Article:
figure 5

Evolution of the solute molar fractions at the interface as calculated by the two models


An exact analytical solution of the mixed-mode growth of a multicomponent ellipsoidal precipitate having constant eccentricities was developed for the quasi stationary regime. The solution was applied to simulate the growth of a needle shape (prolate spheroid) Al-Mg-Si compound and a spherical Mg2Si compound growing in their aluminium based matrix. A comparison made with the diffusion-controlled simulation software DICTRA showed that the solute concentrations at the interface in the early stages of the reaction can be found irrespective of local equilibrium considerations. The variables having a significant effect are the full equilibrium concentrations, the nominal composition and the coefficients of diffusion. With the mixed-mode growth approach, multicomponent mapping of the phase diagram, allowing the determination of alternative tie-lines, is not necessary to solve the theoretical model.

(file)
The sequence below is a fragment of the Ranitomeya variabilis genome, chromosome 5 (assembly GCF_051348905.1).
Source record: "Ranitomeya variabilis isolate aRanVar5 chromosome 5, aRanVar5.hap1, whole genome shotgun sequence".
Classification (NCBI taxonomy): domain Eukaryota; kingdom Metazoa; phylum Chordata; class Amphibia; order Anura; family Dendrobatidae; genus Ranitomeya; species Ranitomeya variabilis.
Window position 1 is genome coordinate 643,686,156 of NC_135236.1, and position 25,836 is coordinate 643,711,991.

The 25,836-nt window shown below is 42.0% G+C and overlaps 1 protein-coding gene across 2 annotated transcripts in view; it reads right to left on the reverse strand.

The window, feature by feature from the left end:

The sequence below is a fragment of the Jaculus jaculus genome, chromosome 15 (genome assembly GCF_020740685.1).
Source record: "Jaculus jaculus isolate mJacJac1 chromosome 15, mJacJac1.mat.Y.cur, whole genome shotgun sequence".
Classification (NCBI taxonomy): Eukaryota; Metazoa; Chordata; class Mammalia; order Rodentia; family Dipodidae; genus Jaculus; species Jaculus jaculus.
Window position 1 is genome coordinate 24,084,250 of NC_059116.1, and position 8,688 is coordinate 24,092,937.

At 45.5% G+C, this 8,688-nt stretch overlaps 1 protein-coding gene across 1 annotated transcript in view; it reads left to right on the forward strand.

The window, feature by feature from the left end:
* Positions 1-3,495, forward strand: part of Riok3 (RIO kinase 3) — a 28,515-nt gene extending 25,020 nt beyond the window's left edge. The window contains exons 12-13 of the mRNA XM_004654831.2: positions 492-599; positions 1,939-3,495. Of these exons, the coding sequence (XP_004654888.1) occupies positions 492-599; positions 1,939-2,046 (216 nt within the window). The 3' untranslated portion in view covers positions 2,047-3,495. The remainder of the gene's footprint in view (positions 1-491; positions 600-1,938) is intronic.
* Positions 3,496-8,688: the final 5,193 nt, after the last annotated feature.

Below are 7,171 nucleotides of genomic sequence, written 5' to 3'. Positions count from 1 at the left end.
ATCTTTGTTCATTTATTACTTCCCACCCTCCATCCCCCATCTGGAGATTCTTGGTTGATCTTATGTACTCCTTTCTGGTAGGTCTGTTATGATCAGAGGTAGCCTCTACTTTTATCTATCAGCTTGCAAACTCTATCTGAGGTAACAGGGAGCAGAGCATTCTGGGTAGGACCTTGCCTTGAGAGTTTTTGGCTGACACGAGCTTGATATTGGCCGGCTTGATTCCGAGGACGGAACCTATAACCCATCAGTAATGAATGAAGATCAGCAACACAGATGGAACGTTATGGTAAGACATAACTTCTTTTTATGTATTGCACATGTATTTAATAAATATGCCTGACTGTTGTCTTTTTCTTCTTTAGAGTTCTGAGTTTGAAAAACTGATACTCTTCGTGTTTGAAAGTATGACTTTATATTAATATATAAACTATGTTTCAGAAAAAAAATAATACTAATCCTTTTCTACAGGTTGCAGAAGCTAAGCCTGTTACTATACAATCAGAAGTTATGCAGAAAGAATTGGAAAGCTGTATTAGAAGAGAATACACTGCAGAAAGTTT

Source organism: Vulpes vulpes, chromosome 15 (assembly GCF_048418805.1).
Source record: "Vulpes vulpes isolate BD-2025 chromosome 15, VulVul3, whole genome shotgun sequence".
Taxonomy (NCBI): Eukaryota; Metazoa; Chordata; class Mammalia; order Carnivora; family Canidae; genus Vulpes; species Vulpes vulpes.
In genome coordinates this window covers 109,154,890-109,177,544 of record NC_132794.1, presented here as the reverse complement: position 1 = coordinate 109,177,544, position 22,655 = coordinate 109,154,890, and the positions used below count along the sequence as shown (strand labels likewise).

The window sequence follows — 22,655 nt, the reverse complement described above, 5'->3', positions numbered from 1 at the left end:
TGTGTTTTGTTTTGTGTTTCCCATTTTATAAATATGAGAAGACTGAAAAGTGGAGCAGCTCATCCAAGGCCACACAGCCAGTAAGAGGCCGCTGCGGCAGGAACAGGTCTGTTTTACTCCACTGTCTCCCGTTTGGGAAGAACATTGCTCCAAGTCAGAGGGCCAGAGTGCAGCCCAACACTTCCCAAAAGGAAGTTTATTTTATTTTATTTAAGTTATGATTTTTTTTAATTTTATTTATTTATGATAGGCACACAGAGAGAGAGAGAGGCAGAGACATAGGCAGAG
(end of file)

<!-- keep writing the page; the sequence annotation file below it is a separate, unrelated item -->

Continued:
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The authors thanks Martin Fortier of RioTinto and Denis Massinon of Linamar Montupet Light Metal Casting for their support.


This work was supported financially by the Natural Sciences and Engineering Research Council of Canada (Grant RDCPJ 468550–14) and the industrial partners RioTinto and Montupet.

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TN and DL made the theoretical developments and calculations presented in this paper. RM and FB analyzed the results and critically evaluated the relevance of the approach for the simulation of precipitation kinetics in multicomponent alloys. All authors read and approved the final manuscript.

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Correspondence to Daniel Larouche.

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Naseri, T., Larouche, D., Martinez, R. et al. Mixed-mode growth of a multicomponent precipitate in the quasi-steady state regime. Mater Theory 2, 4 (2018).